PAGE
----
The Bush administration has attempted to "re-legitimize" preemptive wars as part of a right to self-defense, relating it to preventing terrorism and the proliferation of weapons of mass destruction. European criticisms of this American policy are certainly legitimate, and based on the apprehension that this policy might achieve the very opposite of what it intends, instead making the world less stable, Giessmann says. But Washington will not take such arguments seriously as long as there is no plausible alternative concept for world relations, he adds. Considering that international law remains poorly equipped to deal with asymmetrical conflicts, Europe could now reestablish itself by initiating some of the overdue reforms and oversights of the UN's administration.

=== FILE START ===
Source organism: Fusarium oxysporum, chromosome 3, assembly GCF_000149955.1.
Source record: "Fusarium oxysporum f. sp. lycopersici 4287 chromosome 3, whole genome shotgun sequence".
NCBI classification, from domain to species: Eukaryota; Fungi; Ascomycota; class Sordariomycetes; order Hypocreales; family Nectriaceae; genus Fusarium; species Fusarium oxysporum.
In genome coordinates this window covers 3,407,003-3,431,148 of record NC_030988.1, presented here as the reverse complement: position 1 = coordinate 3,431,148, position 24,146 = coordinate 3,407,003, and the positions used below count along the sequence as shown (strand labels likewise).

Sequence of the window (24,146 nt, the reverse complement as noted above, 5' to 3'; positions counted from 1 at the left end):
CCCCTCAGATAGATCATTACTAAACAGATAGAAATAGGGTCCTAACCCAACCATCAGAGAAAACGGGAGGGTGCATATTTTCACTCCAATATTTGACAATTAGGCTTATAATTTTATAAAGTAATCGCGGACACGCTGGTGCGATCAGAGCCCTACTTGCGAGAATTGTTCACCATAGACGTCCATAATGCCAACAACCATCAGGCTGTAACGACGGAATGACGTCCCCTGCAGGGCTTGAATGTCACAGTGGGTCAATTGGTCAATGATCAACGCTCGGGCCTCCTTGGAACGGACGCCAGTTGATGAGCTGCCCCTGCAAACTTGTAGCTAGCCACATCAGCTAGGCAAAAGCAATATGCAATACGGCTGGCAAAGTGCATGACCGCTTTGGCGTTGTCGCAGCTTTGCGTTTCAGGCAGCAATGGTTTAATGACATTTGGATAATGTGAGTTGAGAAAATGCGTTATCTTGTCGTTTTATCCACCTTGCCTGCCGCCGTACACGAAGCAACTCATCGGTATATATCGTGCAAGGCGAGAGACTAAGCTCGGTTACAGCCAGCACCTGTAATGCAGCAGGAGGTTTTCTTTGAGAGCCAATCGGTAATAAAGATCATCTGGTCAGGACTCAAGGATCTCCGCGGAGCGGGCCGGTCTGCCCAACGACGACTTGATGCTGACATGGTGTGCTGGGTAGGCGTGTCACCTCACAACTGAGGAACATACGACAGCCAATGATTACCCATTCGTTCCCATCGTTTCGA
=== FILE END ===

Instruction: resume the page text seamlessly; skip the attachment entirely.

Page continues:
Britain's "The Independent" says many Iraqis "are channeling their new freedom into religious expression." In the past few days, "hundreds of thousands of Shia pilgrims have been making their way on foot towards the holy city of Karbala in a profession of faith that was banned under the rule of Saddam Hussein. The pilgrimage culminates with services in Karbala today." The paper says the pilgrimage may merely be "an outpouring of pent-up religious devotion, [a] celebration of freedom restored." But it could also be something "much more profound and longer lasting. In cities, towns, and villages across Iraq, the power vacuum left when the Baath Party rulers fled is being filled. And in many places, it is not [any] nascent democrats to whom the people are turning, but the clerics of Shia Islam." The Shi'a comprise 60 percent of the Iraqi population, although they are split "into many rival factions." During the reign of Saddam Hussein, this 60 percent was subject to being led by the minority Sunnis of the Ba'ath Party.